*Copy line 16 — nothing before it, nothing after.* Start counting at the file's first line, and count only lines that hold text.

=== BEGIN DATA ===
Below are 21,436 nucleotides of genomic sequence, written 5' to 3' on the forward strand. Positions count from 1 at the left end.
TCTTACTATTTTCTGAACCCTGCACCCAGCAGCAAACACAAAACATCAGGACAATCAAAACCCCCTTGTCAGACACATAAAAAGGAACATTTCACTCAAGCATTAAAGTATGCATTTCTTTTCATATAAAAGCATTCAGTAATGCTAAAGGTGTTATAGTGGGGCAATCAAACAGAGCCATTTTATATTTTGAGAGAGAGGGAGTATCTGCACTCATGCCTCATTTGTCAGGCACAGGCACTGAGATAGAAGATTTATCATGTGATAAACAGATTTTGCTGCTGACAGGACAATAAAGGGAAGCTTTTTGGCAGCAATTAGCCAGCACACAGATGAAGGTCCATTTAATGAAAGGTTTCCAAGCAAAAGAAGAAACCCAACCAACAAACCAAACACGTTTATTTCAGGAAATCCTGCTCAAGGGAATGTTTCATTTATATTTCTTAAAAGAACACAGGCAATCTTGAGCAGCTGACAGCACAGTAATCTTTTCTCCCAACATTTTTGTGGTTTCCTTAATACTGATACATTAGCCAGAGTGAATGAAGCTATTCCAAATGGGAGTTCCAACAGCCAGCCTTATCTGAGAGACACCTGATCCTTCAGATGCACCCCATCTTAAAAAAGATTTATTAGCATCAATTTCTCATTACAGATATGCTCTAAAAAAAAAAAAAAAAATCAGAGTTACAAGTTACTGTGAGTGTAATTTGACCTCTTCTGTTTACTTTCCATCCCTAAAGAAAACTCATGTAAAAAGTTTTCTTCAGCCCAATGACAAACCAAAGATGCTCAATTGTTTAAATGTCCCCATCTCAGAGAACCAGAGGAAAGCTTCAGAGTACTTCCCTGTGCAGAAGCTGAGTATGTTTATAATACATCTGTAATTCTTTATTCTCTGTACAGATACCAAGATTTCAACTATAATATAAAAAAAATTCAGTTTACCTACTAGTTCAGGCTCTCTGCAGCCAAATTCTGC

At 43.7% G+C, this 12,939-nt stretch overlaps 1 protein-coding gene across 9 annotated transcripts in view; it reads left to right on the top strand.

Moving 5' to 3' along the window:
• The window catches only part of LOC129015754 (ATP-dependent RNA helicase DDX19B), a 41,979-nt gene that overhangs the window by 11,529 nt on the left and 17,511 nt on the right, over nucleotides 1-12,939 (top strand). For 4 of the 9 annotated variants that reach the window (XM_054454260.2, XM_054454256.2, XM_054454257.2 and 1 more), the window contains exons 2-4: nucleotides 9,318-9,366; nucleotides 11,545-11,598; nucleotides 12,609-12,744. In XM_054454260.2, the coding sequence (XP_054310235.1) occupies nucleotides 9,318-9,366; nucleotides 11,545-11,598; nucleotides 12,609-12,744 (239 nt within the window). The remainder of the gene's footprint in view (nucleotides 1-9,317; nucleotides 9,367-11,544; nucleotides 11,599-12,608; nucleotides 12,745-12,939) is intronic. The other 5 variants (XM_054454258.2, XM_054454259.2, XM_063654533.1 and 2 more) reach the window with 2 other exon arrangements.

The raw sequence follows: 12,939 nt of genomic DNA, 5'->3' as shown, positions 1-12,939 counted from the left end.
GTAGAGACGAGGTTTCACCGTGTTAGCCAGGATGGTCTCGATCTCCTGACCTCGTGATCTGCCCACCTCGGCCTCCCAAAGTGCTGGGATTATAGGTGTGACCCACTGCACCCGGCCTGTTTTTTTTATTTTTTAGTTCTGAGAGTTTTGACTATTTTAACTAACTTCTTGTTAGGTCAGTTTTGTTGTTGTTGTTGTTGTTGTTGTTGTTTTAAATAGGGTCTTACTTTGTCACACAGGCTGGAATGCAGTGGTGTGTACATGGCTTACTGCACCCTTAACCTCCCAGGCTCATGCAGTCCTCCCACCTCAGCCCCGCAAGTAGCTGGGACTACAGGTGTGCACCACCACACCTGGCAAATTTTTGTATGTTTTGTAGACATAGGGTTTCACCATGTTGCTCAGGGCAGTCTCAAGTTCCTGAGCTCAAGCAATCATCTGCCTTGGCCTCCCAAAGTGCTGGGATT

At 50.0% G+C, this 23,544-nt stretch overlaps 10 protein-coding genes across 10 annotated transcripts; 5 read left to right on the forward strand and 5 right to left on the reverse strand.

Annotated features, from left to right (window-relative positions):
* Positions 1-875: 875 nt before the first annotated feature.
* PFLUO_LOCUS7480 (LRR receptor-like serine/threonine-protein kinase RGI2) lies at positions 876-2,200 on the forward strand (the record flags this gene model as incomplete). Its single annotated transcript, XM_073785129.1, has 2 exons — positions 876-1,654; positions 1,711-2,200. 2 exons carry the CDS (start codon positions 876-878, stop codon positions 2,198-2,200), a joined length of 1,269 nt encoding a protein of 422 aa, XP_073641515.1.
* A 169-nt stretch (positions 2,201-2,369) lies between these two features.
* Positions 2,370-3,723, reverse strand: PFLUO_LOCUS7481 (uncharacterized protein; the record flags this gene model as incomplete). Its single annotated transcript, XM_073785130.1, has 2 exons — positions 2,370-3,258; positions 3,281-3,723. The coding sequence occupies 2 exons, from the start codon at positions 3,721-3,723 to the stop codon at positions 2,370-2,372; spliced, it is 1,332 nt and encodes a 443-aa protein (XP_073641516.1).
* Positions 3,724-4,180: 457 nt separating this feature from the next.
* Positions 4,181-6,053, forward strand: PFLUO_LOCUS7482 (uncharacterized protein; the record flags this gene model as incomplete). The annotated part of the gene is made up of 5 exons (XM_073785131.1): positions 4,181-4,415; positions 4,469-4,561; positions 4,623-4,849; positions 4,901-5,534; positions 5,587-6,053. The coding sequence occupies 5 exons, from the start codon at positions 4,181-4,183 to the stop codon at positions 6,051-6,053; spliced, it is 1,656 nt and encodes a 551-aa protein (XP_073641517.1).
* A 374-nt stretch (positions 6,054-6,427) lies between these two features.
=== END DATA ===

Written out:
* A 374-nt stretch (positions 6,054-6,427) lies between these two features.